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Publication numberUS5571669 A
Publication typeGrant
Application numberUS 08/004,383
Publication dateNov 5, 1996
Filing dateJan 14, 1993
Priority dateJan 14, 1993
Fee statusLapsed
Publication number004383, 08004383, US 5571669 A, US 5571669A, US-A-5571669, US5571669 A, US5571669A
InventorsPonzy Lu, Fraydoon Rastinejad
Original AssigneeThe University Of Pennsylvania
Export CitationBiBTeX, EndNote, RefMan
External Links: USPTO, USPTO Assignment, Espacenet
Transcription and nucleic acid sequence determination with short primer DNA/RNA molecules and RNA polymerase
US 5571669 A
Abstract
In vitro transcription of RNA or DNA templates from short RNA or DNA primers is acheived in the absence of a DNA promoter sequence. The progressive nature of the elongation complex according to the present invention allows for increased yields of fully extended transcripts and minimizes aborted RNA chains normally associated with in vitro transcription initiation at a promoter.
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Claims(24)
We claim:
1. A method for transcribing a DNA target segment, and thereby producing an RNA segment complementary to said DNA target segment, comprising:
(a) providing an DNA template segment containing the DNA target segment,
(b) hybridizing to said DNA target segment a complementary RNA primer comprising 7 or more nucleotides to produce a modified template comprising a double-stranded hybrid DNA/RNA segment, and
(c) exposing said modified template to an RNA polymerase selected from the group consisting of T7 RNA polymerase, T3 RNA polymerase and SP6 RNA polymerase which polymerase transcribes said DNA target segment by extension of said RNA primer, wherein the template segment lacks a promoter for said RNA polymerase.
2. A method according to claim 1, wherein said RNA polymerase is T7 RNA polymerase.
3. A method for transcribing an RNA target segment, and thereby producing a DNA/RNA chimera segment, wherein the RNA portion of said DNA/RNA chimera segment is complementary to said RNA target segment, comprising:
(a) providing an RNA template segment containing the RNA target segment,
(b) hybridizing to said RNA target segment a complementary DNA primer comprising 7 or more nucleotides to produce a modified template comprising a double-stranded hybrid DNA/RNA segment, and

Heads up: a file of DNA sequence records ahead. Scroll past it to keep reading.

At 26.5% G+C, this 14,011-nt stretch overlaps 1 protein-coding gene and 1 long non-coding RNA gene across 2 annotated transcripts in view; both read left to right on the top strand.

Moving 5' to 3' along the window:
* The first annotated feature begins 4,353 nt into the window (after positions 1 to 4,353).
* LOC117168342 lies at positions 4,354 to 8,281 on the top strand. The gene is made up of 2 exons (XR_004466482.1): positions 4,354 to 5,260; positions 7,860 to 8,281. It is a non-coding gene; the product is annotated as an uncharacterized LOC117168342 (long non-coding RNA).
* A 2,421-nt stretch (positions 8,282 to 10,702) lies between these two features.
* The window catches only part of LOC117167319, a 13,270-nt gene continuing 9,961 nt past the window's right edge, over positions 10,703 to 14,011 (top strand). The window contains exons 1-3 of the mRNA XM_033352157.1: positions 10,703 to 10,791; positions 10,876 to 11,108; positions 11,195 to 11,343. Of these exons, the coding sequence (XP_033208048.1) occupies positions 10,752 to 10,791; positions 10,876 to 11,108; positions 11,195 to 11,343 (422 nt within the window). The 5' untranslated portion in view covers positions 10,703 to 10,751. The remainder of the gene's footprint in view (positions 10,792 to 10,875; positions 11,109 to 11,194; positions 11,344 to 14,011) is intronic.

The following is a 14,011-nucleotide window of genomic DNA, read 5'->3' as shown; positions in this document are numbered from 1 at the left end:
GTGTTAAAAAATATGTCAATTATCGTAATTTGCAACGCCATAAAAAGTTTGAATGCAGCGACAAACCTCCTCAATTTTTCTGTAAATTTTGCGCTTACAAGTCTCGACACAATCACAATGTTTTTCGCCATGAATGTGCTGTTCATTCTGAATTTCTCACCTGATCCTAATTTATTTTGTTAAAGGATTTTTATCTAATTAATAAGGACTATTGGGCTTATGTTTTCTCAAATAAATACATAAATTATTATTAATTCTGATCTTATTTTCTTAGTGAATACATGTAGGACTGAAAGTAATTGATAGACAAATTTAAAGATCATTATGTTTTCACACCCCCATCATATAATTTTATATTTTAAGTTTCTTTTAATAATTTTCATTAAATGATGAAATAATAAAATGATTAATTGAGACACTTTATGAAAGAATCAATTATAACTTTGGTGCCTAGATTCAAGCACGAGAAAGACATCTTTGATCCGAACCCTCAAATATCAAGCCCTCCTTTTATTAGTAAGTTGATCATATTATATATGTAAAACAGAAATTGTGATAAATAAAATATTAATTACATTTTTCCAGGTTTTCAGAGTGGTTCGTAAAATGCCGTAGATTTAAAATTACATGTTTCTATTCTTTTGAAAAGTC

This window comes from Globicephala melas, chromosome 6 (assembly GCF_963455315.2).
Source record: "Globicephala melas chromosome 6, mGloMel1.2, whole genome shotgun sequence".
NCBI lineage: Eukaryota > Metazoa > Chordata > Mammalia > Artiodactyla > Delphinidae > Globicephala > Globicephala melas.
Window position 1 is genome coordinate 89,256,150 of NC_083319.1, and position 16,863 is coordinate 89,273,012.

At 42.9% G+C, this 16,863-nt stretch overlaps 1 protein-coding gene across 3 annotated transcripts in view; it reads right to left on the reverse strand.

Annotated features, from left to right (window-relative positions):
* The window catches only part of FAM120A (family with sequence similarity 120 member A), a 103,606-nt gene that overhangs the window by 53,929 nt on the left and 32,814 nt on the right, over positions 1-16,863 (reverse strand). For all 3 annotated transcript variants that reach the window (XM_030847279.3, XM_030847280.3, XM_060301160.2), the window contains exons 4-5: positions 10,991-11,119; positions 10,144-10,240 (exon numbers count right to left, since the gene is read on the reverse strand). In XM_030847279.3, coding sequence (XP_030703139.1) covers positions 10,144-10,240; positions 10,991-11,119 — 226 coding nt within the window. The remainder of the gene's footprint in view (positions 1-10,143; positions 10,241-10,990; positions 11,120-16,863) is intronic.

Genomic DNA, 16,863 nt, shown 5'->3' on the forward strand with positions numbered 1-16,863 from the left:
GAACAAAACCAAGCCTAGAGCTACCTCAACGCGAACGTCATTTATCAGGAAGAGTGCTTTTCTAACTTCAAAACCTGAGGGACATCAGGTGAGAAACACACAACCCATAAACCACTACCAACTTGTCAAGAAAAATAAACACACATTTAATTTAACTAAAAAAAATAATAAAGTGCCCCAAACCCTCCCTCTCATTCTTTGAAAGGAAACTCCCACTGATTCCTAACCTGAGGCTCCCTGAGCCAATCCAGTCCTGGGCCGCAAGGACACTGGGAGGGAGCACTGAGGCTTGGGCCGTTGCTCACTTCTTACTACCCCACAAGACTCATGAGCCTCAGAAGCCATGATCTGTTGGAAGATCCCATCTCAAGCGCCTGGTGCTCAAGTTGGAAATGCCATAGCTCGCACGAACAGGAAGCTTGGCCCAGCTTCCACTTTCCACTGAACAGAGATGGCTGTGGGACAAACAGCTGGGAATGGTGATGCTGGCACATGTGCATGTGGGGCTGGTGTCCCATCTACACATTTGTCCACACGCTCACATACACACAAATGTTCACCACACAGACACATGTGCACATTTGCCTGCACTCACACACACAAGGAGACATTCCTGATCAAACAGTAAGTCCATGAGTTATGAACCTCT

(c) exposing said modified template to an RNA polymerase selected from the group consisting of T7 RNA polymerase, T3 RNA polymerase and SP6 RNA polymerase which polymerase transcribes said RNA target segment by extension of said DNA primer.
4. A method according to claim 3, wherein said RNA polymerase is T7 RNA polymerase.
5. A method for transcribing an RNA target segment according to claim 4 wherein the template segment lacks a promoter for said RNA polymerase.
6. A method of sequencing an RNA target segment comprising:
(a) providing a DNA primer segment comprising 7 or more nucleotides, wherein said DNA primer segment is complementary to a portion of said RNA target segment,
(b) hybridizing said DNA primer segment to said RNA target segment to provide a modified RNA segment, and
(c) exposing said modified RNA segment to an RNA polymerase selected from the group consisting of T7 RNA polymerase, T3 RNA polymerase and SP6 RNA polymerase which polymerase transcribes said modified RNA target segment by extension of said DNA primer to produce a DNA/RNA chimera segment hybridized to said modified RNA segment, wherein the target segment lacks a promoter for said RNA polymerase,
(d) separating said DNA/RNA chimera segment from said RNA target segment strand by melting the double strands, and
(e) determining the nucleotide sequence of said chimera segment obtained in step (d) to provide the nucleotide sequence of said RNA target segment.
7. (Amended) A method according to claim 6, wherein said RNA polymerase is T7 RNA polymerase.
8. A method of sequencing an RNA target segment comprising:
(a) providing a DNA primer segment comprising 7 or more nucleotides, wherein said DNA primer segment is complementary to a portion of said RNA target segment,
(b) hybridizing said DNA primer segment to said RNA target segment to provide a modified RNA segment,